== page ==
We are going to get buzzed Tuesday. A reasonably large asteroid will pass quite close to the Earth, well inside lunar orbit. Asteroid 2005 YU55 will pass 325,000 km (202,000 mi) from the Earth. This is a good sized object, about 400m (1300ft) in diameter, large enough to create significant damage if it were to collide. We do know that the object will safely miss, this time. It is an object to track carefully. Data from this encounter and a future encounter with Venus in 2029 will set YU55 up for another encounter with Earth in 2041. Again we believe it will miss, but it will be close.

Keck 2 will be observing YU55 using adaptive optics and NIRC2 in an attempt to get high resolution imagery of the asteroid. It is quite convenient that this interesting asteroid is passing close to Earth, it will be in easy reach of our best astronomical instrumentation. I suspect I will be spending a little time in Keck 2 remote operations Tuesday night to get a look for myself.

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Unaided Vesta and a Moonbow

See a naked eye asteroid? Why not? I had never seen an asteroid with the unaided eye before and here was a good chance. Was it worth setting the alarm clock for 2am? Sure, you cannot answer that with a no if you are truly an amateur astronomer.

Off goes the alarm… wife starts grumbling… throw a few things in the vehicle… a few more complaints from my wife now up and awake… feed the cats… A kiss… and off into the dark. I setup at the end of the development where the streetlights have yet to be turned on, at the end of a dead end road surrounded by lots that have been graded but not yet built on. While setting up the gear I discover I am not quite alone, listening to hooves clattering up the road towards me. Someone riding by moonlight? No, just three feral donkeys that wander past. Later, the calm was broken by a male donkey being, ah, quite energetic, just up the hill, and willing to tell the world about it.

Conditions could have been better, Jupiter was a swimming ball, so much for a little planetary viewing to pass the time awaiting moonset. Transparency was only so-so with the usual low altitude tropical haze and the occasional cloud scudding through. So just sit back and enjoy the night for a while, and try to ignore the loud braying that occasionally disturbed the otherwise peaceful night.

As I waited for the moon to set I noticed a bank of clouds approaching from the northeast. The usual cloud bank over the Kohala volcano was reaching out a little further than it usually does. This was a bit of a concern, when the trade winds are blowing this cloud bank usually forms over the Kohala and with it a heavy misting rain that drizzles constantly in Waimea. I looked about at my gear and decided to cover some of it up in case this cloud bank got closer.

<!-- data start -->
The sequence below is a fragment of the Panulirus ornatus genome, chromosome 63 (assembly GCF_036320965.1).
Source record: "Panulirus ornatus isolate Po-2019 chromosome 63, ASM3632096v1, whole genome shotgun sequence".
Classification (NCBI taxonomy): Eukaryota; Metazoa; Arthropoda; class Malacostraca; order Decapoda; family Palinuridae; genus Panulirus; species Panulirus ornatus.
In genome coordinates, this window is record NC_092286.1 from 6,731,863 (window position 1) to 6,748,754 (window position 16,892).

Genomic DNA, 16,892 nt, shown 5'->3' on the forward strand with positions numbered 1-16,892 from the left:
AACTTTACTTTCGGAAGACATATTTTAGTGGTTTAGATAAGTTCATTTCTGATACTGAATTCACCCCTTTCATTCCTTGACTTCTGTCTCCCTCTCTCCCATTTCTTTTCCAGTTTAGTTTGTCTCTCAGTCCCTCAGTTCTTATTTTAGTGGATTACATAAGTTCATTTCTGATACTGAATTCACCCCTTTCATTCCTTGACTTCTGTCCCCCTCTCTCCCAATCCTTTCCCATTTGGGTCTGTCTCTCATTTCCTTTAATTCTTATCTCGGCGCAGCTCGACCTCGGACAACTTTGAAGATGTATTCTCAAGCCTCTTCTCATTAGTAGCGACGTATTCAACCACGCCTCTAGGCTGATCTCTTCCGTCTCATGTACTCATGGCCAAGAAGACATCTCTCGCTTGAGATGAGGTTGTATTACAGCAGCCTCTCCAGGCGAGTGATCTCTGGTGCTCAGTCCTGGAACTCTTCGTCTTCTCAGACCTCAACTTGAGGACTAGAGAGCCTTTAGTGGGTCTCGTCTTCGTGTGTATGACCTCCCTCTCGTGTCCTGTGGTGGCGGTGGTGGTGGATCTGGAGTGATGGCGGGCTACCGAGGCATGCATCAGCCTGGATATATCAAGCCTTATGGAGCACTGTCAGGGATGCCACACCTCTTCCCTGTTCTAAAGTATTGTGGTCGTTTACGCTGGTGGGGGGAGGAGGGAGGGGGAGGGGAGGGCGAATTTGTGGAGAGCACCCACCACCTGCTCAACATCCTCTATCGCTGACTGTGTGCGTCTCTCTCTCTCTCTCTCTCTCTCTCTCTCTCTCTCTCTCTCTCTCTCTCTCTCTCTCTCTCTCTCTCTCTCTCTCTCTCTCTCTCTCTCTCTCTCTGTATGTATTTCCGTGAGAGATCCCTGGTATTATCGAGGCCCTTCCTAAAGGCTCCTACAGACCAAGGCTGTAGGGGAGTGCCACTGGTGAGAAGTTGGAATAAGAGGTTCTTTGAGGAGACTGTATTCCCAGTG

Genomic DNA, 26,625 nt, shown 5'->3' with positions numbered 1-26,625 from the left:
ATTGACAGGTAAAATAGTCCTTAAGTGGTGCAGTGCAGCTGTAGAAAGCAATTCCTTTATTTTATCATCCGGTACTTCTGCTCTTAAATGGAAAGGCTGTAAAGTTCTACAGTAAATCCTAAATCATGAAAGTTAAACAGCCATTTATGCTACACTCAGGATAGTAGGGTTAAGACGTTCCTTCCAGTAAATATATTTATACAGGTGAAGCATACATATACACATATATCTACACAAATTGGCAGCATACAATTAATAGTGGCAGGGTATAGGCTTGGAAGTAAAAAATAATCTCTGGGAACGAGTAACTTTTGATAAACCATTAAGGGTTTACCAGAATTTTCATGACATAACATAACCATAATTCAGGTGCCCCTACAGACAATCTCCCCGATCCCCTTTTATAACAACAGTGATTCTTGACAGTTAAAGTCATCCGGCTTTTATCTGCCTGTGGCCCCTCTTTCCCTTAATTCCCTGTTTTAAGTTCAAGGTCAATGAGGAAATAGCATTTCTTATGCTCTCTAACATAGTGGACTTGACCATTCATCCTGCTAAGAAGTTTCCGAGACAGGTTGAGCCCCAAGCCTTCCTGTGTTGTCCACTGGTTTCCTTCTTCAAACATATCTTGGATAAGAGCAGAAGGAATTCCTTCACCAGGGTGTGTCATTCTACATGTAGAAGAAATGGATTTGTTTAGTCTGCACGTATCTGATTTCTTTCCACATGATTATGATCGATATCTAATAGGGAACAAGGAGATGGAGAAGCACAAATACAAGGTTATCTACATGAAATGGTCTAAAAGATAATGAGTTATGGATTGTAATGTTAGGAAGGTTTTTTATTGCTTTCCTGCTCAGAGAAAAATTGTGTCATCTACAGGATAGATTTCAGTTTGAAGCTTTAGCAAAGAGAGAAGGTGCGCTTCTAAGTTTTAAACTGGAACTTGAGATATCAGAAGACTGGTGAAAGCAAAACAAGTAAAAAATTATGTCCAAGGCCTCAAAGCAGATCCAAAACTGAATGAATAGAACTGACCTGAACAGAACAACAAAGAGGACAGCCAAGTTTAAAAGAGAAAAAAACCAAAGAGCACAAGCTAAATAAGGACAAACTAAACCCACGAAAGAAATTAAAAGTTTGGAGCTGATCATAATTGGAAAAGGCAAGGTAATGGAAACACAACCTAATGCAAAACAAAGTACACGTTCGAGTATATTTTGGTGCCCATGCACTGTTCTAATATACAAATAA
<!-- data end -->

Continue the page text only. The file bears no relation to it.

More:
And it did, and as usual the mist was falling ahead of it driven by the steady breeze. Combine a wall of mist and a setting bright moon and the unexpected can occur. I looked out to check the cloud’s position and quickly did a double take. Hanging there in the wall of mist was a beautiful, ghostly moonbow. Grab the camera time!

Camera, tripod, remote shutter release… dash 50yds to where the big power lines would not dominate the picture… hope not to find the donkeys that are around here somewhere… find a spot on the rocks of the ancient lava flow where I could setup the tripod without endangering the camera or my ankles… in the dark… focus the camera… in the dark… frame… program the shutter release for a one minute shot… fire! Time for two frames before the moonbow faded from sight. A quick check of the frames and victory! Got it!

Waimea Moonbow
Moonbow! 1min, Canon 20Da, 17mm@f/4 with the lights of Waimea at center

With the fading moonbow and the setting Moon I was able to return to my mission objective, Vesta without optical aid. Finding the asteroid was trivial, just starhop up from Jupiter or down from ζOph and there is was. Swung my little TV-76 to the correct location and there it was, right on the location plotted. Easy to see at about 5.5 mag. a little brighter than HIP80793 at 5.6 mag. that was located about 1°sp. Naked eye was tougher, there was a line of 4-4.2 mag. stars coming up from Sco that was relatively easy, but it took averted vision to find Vesta and then only occasionally as it would appear and dissapear before my eye. I was clearly being hampered by the lousy seeing and poor transparency down lower in the sky. I am sure from a better site, possibly up on the side of Mauna Kea without the moonlight it would be quite simple to spot. I will need to try again before this opposition is over. That will have to wait a bit until after full Moon.

Vesta 28May2007
Vesta (marked), Jupiter and Summer Milky Way, 40s, 17mm@f/4, fixed tripod